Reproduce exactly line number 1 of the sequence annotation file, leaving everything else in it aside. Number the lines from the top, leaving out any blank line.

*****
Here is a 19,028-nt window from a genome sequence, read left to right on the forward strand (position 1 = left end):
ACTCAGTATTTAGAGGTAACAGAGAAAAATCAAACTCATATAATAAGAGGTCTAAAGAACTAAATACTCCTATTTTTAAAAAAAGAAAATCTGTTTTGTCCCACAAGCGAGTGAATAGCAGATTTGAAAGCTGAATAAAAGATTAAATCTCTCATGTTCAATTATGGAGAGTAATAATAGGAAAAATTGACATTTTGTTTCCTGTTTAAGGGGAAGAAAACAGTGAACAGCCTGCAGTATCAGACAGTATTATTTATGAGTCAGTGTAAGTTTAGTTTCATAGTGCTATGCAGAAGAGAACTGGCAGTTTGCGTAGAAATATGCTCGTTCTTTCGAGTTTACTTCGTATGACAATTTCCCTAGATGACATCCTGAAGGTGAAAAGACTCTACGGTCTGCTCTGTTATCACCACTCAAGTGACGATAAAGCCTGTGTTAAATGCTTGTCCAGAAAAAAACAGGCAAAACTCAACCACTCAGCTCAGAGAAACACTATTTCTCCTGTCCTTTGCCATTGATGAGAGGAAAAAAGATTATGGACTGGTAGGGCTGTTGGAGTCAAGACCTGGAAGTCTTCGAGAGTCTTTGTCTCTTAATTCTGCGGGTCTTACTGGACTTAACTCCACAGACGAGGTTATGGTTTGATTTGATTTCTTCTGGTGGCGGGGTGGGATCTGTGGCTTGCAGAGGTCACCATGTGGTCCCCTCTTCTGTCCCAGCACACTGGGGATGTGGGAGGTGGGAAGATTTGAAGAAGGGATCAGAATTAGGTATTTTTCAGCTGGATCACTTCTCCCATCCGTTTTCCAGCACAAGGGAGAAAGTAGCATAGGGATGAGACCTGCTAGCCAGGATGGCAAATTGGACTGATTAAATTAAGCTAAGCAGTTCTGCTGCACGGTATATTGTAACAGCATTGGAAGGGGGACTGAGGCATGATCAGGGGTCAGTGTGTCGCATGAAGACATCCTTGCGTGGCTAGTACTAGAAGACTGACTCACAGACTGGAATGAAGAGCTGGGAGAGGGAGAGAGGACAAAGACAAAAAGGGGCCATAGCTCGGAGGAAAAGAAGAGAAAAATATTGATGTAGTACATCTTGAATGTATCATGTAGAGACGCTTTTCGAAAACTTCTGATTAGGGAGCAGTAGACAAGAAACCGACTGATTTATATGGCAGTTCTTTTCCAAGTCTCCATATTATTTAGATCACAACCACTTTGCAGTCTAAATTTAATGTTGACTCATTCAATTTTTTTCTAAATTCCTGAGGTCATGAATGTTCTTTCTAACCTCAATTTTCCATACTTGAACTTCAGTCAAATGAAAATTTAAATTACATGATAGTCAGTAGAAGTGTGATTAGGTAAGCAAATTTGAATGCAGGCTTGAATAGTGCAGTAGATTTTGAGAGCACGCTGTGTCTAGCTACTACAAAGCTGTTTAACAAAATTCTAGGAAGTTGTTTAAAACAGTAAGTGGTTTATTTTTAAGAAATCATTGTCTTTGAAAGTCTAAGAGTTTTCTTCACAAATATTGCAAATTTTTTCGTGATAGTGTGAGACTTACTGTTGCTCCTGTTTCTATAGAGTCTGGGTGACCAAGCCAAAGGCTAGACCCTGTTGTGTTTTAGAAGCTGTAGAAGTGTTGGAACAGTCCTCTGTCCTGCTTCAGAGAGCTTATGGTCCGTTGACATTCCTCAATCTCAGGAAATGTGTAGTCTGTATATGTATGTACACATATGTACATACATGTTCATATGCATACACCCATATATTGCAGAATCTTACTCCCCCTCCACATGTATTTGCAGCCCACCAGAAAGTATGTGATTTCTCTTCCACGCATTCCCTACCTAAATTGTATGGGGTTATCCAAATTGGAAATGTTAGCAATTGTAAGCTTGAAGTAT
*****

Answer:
Here is a 19,028-nt window from a genome sequence, read left to right on the forward strand (position 1 = left end):